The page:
Themes and Meanings

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Last Updated on May 5, 2015, by eNotes Editorial. Word Count: 469

The central issue in this poem is the nature of resurrection and, therefore, the essential nature of the life force being resurrected. By using echoes of the Christian Bible throughout the poem, Thomas demands that his views be seen in contrast to the Christian tradition in which he was reared.

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Thomas has often been referred to as a pantheist. The word “pantheism” comes from the Greek pan, meaning all, and theos, meaning God. In other words, God and the universe are one, or God and nature are one. Although it is unlikely that Thomas ever used the term to describe himself, pantheism does seem to capture much of his system of belief. This idea is demonstrated in this poem as well as others, including “A Refusal to Mourn the Death, by Fire, of a Child in London” and “The Force That Through the Green Fuse Drives the Flower.”

When Saint Paul said in his letter to the Romans that “death hath no more dominion,” he meant that those who had chosen salvation would not suffer eternal damnation and spiritual death. Instead, they would be resurrected on the Day of Judgment and given new spiritual bodies.

Thomas makes it clear from the beginning that he sees things differently. When he states (and restates) that “death shall have no dominion,” he carefully and deliberately leaves out the word “more.” For Thomas, it is not a matter of death ceasing to have power—death has never been the end of life.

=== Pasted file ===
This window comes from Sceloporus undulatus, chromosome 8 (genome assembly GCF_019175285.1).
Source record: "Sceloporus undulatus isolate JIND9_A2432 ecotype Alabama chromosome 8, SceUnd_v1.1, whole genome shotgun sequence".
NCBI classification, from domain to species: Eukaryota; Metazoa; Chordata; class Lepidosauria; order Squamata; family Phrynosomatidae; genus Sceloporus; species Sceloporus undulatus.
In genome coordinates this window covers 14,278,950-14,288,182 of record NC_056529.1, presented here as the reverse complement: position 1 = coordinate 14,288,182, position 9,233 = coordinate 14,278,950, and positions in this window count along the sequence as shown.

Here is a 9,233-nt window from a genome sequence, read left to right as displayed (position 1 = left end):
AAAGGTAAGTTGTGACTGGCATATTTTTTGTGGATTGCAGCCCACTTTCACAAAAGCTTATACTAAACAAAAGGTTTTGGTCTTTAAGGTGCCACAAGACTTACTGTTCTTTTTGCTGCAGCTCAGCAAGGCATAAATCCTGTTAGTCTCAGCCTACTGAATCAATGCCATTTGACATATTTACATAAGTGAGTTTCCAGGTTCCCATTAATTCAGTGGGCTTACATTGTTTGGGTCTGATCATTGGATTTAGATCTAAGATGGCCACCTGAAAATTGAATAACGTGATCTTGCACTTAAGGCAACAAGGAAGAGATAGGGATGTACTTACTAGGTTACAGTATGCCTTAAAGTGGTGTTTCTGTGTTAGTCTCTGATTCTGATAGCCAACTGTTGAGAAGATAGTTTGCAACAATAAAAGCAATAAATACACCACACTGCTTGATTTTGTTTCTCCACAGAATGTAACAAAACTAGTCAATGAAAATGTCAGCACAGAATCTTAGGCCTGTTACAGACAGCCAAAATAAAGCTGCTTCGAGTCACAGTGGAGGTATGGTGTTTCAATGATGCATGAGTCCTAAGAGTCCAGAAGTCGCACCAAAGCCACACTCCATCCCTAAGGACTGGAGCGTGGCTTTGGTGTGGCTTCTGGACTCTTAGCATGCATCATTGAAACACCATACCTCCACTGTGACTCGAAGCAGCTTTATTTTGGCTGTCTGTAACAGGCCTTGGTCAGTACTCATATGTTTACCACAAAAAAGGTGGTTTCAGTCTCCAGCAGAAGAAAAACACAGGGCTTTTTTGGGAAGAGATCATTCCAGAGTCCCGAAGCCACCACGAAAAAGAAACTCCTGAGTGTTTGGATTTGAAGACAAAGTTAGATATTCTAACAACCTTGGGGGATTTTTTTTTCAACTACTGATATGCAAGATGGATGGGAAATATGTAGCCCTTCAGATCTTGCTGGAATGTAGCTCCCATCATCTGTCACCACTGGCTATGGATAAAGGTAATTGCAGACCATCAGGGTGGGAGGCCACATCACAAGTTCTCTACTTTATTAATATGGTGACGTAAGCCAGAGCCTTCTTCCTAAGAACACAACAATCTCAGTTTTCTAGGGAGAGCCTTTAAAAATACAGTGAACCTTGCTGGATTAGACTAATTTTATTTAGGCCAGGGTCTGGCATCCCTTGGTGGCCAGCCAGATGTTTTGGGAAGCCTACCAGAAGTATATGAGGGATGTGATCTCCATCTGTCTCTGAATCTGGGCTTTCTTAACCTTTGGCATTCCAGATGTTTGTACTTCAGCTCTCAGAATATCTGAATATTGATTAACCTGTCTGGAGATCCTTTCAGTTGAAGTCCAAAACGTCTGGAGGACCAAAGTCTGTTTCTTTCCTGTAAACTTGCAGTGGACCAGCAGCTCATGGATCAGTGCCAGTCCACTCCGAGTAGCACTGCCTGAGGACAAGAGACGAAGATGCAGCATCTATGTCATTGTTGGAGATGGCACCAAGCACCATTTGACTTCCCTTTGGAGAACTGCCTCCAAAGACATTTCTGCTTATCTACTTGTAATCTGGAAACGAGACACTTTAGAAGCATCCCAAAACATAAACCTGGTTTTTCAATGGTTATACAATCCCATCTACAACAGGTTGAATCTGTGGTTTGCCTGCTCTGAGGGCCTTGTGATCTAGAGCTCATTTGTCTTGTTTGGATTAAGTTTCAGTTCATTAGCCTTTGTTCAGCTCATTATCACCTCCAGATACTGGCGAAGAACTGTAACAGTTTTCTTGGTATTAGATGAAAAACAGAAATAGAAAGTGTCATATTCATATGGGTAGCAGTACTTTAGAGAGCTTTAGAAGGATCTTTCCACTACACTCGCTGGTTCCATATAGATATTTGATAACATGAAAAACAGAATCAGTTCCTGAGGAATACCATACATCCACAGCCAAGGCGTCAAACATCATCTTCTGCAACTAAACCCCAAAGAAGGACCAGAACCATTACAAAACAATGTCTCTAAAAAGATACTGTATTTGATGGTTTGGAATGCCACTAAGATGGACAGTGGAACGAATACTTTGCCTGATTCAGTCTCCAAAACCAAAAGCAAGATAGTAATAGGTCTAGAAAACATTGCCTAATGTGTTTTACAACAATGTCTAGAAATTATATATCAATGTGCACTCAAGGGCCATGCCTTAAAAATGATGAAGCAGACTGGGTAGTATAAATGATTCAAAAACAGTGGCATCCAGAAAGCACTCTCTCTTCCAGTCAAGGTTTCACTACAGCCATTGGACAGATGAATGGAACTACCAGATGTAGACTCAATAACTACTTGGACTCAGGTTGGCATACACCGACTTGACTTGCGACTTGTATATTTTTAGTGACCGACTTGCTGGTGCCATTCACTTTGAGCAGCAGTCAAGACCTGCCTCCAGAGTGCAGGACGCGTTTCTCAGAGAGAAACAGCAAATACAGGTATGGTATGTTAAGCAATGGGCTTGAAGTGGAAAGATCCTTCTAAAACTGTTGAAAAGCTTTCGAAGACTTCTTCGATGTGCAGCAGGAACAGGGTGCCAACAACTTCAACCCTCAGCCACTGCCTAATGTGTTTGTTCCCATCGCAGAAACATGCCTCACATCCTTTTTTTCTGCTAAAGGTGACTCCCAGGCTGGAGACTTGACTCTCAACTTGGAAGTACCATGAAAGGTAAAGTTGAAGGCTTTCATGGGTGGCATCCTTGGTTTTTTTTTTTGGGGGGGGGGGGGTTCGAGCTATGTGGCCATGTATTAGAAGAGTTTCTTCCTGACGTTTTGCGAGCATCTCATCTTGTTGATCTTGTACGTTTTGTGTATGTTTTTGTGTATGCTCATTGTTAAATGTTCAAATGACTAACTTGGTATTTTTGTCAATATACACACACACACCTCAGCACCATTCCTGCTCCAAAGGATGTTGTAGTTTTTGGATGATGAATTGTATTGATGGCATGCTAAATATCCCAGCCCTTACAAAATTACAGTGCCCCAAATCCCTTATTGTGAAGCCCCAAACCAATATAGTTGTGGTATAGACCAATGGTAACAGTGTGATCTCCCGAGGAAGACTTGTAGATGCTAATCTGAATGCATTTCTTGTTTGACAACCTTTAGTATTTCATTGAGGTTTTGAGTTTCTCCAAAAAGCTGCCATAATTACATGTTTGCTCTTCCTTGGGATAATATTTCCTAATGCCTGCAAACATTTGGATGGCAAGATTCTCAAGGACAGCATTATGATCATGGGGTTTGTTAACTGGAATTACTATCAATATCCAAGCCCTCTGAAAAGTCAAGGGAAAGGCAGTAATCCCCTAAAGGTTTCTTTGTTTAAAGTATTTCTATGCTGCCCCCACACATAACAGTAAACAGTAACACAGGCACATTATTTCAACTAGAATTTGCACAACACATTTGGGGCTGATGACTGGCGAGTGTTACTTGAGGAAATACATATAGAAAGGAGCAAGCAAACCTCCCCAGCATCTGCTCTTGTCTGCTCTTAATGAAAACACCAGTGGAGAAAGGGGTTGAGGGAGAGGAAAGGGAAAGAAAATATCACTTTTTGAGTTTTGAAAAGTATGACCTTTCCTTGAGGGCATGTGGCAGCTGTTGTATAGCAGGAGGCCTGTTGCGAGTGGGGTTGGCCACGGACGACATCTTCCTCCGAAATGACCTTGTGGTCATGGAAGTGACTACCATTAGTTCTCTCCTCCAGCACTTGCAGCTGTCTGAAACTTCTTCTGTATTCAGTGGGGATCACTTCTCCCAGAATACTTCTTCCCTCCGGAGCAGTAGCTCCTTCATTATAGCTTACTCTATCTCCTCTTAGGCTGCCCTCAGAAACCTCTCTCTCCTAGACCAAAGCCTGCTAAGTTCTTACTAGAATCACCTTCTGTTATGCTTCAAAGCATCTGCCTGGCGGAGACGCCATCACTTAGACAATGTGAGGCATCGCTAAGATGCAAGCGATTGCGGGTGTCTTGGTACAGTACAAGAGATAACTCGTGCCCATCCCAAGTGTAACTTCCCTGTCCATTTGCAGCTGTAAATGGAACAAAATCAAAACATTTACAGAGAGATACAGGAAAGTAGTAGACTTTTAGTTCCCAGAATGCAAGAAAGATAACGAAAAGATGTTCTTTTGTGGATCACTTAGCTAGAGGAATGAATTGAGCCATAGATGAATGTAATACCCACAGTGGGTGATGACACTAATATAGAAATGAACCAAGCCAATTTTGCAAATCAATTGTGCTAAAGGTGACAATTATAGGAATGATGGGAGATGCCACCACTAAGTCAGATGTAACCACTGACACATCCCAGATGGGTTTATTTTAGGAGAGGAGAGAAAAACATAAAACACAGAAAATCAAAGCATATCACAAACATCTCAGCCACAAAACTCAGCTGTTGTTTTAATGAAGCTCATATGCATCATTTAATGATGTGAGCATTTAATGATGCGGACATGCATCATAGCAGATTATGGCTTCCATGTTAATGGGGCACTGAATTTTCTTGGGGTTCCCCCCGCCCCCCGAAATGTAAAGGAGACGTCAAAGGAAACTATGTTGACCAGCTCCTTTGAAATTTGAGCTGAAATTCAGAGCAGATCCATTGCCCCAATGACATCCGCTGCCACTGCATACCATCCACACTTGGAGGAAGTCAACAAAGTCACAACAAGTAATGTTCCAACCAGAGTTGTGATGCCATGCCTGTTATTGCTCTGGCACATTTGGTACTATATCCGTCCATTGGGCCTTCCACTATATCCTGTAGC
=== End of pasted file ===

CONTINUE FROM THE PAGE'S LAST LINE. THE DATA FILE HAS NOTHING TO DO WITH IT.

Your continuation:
When people die, the poem says, their spirits live on. The issue of bodies is moot. When people die their spirits may next inhabit a flower (“Heads of the characters hammer through daisies”) or something else, but their spirits will continue to live.

Faith, Thomas says in stanza 2, has nothing to do with it. Some may lose their faith (“Faith in their hands shall snap in two”) as a result of the suffering inherent in life. Perhaps like Thomas they might turn away from the traditional faith of their childhood toward something else. Whatever they decide about God and the universe, their life force will not die because it is not the nature of this force to die.

Thomas does not use biblical echoes in “The Force That Through the Green Fuse Drives the Flower,” even though its theme is similar to “And Death Shall Have No Dominion.” If the essential message of the former poem is that human life and death are simply part of the natural cycle, then “And Death Shall Have No Dominion” takes this message one step further.

The use of biblical language forces the reader to juxtapose the two systems of belief. “And Death Shall Have No Dominion” is not only an oratory celebrating a pantheistic view—it is also an overt rejection of Christian beliefs.

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